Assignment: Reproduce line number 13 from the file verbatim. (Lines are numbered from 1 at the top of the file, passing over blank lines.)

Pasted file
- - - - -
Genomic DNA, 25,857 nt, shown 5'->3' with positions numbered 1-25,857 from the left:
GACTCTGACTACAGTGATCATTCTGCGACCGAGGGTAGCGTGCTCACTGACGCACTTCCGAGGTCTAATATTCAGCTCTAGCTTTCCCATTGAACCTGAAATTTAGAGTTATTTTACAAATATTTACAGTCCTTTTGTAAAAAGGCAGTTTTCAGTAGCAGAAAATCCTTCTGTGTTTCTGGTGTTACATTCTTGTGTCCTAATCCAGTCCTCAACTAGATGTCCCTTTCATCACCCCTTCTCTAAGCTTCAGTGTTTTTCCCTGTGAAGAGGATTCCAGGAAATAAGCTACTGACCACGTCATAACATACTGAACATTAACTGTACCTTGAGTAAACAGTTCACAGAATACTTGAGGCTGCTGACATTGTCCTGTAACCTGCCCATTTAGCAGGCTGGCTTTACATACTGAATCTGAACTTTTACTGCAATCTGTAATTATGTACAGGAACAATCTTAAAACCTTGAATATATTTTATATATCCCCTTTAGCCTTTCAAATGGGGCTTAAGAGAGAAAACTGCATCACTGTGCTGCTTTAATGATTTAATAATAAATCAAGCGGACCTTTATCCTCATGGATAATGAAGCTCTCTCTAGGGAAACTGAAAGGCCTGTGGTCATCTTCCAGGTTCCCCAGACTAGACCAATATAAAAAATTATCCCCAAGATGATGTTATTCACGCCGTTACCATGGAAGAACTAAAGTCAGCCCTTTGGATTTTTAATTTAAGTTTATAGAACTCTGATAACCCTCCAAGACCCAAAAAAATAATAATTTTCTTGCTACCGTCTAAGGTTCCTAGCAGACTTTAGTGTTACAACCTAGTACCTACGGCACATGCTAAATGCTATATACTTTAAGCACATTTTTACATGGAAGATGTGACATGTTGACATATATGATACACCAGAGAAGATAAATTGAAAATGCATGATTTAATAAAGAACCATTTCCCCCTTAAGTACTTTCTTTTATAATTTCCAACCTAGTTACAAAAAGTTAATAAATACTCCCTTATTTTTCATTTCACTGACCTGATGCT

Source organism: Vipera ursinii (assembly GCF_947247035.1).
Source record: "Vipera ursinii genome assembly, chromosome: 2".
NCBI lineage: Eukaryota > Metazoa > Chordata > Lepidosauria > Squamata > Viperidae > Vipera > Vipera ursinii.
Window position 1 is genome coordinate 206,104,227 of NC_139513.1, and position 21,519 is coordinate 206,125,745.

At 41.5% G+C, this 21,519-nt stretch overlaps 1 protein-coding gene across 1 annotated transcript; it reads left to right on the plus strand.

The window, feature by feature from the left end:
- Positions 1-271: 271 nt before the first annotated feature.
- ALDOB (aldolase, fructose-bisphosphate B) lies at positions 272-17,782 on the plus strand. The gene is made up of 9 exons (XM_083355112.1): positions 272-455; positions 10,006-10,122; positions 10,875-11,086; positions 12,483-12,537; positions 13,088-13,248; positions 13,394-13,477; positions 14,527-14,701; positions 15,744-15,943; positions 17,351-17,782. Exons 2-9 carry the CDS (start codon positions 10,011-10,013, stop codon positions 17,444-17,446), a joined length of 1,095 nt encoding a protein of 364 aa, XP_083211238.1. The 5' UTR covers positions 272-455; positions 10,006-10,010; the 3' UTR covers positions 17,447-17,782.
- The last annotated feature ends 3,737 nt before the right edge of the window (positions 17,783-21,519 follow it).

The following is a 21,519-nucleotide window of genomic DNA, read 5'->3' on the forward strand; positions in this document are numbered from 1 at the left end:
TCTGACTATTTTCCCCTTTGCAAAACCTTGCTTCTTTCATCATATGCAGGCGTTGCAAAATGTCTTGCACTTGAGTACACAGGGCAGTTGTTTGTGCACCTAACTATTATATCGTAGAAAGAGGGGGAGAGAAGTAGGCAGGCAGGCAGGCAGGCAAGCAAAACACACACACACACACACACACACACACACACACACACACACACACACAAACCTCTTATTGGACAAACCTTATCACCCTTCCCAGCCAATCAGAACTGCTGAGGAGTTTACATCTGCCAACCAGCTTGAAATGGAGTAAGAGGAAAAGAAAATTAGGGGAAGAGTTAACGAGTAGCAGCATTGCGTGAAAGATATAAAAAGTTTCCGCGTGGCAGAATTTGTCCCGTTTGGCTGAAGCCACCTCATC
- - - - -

TCTGACTATTTTCCCCTTTGCAAAACCTTGCTTCTTTCATCATATGCAGGCGTTGCAAAATGTCTTGCACTTGAGTACACAGGGCAGTTGTTTGTGCACCTAACTATTATATCGTAGAAAGAGGGGGAGAGAAGTAGGCAGGCAGGCAGGCAGGCAAGCAAAACACACACACACACACACACACACACACACACACACACACACACACACAAACCTCTTATTGGACAAACCTTATCACCCTTCCCAGCCAATCAGAACTGCTGAGGAGTTTACATCTGCCAACCAGCTTGAAATGGAGTAAGAGGAAAAGAAAATTAGGGGAAGAGTTAACGAGTAGCAGCATTGCGTGAAAGATATAAAAAGTTTCCGCGTGGCAGAATTTGTCCCGTTTGGCTGAAGCCACCTCATC